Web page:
Know Your Company’s Digital Transformation Coordinates

Carsten Linz

How to manage digital transformation successfully is a frequently asked question these days. But are you clear as to who is in charge for the challenges ahead?

Finding the leader in charge

Many regard the CIO as natural owner for this strategic shift; however, the number of business leaders who are taking the lead for digital transformation initiatives is growing exponentially. This conversation, meanwhile, has reached the C-Suite, as shown in a recent Gartner survey: 16% of the CEOs interviewed stated that they believe they should be leading their company’s digital transformation. Only CIOs, with a close 15%, are seen as the other key navigators of their company’s digital transformation!

We have described recently the prerequisites for next-generation CIOs to be regarded as digital leaders by their CEOs. Our team at SAP, the Center for Digital Leadership, meets with more than 100 C-Suite executives every year. From these meetings we know that there are also some strong chief digital officers who demonstrate measurable business results. In one company, our team even found a CIO-CDO-CTO triumvirate. Eventually, what are we striving for when it comes to digital transformation?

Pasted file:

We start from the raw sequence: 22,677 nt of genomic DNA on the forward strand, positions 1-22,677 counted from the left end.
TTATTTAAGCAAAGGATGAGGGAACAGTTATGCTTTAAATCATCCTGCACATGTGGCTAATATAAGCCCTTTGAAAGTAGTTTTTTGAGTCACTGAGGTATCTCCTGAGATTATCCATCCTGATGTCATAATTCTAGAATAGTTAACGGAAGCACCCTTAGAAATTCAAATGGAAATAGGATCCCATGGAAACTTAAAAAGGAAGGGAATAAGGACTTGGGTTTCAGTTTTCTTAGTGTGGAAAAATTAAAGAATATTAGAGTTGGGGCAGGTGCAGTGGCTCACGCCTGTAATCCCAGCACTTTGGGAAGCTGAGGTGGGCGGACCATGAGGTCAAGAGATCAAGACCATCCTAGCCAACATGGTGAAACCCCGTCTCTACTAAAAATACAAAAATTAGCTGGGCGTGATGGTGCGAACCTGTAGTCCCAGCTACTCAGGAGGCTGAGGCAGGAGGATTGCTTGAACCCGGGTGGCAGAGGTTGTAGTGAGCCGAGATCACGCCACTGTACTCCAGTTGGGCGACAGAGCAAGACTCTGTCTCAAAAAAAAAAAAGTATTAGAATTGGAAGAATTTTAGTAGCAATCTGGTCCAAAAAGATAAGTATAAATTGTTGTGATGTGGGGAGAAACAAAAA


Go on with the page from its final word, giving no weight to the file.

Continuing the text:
Digital transformation is a business challenge, but it is certainly foremost a leadership challenge, as it must effectively drive a broad program of non-linear change through the organization. Probably best that the organization knows who is in charge.

Sharing the same digital path in the leadership team

Although it is not a new topic, no common definitions exist for digital transformation. This fuzziness is often a first barrier for success. The Center for Digital Leadership has analyzed several transformation programs. A key factor is that a shared understanding is critical for digital transformation success. To lay a foundation, we define digital transformation as “organizational change by applying new digital technologies to enable innovation (offering as well as process innovation) and next-generation business models to gain or regain competitive edge.”